I had a quick 40 winks as we chugged under the Channel and Mary woke me with “We’re there!” as the train pulled to a halt in Sangatte just outside Calais. Off the train and straight off down the A1 with no formalities whatsoever to our first destination now leaves me with the impression that we’re about to give up this trouble-free, seamless travel for a situation we know nothing about. It can’t be for the best, can it? Anyway, enough politics! On our way down, we decided to attune our ears to French again by listening to the radio. But we began to pick up word of untold disruption around Paris after their heaviest snowfall in over 40 years, to be followed that night by temperatures down to -10C! As it was dark, we hadn’t really noticed the snow in the fields, only spotting the evidence once we reached Reims city where the streets were far from clear.

We found our hotel easily and managed to find a free parking spot on the street outside. The trouble was that our room was on the fourth floor and there was no lift! Thank the Lord we are reasonably fit 50 & 60 somethings otherwise we would really have had a problem getting the bags with our valuables up those stairs. Steep and twisty and not for the faint-hearted they were indeed!  A late tea of 2-day old boiled eggs and ham sandwiches was a prelude to a night of deep sleep and we awoke to a snow-covered scene outside on a very crisp, if not bone-chilling, morning. But intrepid travellers don’t let snow and ice stop them from seeing new things so off we popped for a day in Reims.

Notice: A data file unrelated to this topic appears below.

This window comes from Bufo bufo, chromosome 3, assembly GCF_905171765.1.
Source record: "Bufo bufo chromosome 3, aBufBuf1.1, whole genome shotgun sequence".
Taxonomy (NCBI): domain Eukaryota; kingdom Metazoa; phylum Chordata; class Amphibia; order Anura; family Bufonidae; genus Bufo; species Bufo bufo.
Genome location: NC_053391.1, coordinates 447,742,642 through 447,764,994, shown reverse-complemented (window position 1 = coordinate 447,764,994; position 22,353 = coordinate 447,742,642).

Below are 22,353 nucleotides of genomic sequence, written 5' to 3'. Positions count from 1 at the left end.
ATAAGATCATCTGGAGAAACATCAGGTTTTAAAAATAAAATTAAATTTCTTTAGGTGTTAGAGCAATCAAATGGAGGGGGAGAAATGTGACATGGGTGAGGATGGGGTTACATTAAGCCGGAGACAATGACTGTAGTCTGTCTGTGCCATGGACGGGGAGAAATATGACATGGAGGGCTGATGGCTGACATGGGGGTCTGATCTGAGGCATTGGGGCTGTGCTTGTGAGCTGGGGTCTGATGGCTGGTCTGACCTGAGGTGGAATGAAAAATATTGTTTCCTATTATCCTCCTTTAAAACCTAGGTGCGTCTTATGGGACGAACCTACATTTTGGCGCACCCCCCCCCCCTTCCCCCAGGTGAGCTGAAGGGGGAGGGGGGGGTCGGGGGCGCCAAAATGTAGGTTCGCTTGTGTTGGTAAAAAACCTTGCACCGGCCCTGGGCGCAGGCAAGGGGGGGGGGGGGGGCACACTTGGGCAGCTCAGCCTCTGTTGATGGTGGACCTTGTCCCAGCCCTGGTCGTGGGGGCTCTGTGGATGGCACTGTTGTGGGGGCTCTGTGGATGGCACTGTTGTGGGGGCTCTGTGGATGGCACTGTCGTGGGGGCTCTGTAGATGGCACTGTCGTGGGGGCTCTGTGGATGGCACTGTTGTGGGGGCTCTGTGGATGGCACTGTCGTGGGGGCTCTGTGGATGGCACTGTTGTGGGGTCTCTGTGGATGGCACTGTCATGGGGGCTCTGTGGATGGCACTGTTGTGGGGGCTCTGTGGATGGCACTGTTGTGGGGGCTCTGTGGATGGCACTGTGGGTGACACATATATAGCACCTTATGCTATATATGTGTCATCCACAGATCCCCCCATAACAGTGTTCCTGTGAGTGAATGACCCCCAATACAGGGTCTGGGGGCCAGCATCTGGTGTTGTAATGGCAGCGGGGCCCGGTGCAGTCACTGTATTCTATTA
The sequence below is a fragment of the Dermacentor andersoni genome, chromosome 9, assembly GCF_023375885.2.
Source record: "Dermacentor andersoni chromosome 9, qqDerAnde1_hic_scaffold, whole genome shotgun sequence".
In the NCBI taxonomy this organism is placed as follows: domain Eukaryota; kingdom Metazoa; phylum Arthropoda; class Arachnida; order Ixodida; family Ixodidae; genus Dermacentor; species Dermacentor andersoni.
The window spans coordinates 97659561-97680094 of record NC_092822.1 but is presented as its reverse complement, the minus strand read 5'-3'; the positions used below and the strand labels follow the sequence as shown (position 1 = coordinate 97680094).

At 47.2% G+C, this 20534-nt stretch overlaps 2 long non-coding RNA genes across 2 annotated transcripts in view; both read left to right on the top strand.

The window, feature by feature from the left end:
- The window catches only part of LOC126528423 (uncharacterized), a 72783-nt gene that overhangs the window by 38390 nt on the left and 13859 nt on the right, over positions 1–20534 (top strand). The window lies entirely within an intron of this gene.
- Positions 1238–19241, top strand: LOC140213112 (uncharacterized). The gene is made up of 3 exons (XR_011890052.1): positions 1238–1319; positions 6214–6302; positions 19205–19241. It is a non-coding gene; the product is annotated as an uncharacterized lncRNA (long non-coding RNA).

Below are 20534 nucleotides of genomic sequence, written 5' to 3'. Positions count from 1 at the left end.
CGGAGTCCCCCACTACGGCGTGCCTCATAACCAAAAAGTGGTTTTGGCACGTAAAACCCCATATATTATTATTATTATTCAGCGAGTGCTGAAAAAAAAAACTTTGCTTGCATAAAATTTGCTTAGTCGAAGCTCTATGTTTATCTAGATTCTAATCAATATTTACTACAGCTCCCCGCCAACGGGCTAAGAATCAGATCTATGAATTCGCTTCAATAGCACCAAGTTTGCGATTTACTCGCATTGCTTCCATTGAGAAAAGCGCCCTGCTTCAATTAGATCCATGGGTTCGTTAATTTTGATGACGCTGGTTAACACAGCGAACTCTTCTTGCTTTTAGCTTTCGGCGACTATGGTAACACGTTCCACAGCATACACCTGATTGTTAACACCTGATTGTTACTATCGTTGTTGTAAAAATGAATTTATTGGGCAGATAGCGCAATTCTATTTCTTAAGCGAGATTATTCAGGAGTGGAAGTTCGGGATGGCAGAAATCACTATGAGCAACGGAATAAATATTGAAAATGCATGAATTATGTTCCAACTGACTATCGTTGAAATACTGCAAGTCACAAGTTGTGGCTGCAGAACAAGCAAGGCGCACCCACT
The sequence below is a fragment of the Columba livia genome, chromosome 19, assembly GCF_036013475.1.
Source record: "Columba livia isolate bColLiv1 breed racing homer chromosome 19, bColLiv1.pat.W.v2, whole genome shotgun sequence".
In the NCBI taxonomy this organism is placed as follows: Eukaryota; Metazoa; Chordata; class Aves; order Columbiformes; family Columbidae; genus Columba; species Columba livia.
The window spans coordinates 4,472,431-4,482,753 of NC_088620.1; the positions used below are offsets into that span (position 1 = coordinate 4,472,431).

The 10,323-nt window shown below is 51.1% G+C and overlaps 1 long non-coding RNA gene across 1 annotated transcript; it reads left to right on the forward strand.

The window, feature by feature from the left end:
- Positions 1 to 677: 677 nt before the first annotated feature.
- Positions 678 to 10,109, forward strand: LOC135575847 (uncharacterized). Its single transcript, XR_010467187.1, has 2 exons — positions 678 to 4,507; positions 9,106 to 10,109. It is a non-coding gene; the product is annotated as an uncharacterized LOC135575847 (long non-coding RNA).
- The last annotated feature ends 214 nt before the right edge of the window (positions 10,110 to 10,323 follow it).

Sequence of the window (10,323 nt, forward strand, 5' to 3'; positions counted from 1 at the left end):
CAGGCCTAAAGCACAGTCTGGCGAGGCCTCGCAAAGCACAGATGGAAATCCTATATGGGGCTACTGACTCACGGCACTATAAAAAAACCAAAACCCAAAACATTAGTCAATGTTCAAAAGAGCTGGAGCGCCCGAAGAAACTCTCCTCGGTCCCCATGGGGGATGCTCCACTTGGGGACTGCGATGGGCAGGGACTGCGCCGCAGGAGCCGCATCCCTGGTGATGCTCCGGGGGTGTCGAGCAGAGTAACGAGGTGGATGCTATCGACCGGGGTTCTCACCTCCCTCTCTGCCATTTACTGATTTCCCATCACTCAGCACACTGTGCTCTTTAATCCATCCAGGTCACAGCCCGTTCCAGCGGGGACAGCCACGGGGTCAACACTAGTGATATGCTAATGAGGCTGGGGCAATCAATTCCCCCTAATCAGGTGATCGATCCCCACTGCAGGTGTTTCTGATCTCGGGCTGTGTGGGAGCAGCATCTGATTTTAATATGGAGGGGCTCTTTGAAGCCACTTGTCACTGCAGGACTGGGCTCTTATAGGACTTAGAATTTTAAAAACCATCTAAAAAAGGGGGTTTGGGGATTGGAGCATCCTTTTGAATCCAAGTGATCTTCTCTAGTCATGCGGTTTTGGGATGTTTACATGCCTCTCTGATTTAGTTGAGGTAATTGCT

Mary outside the hotel in Reims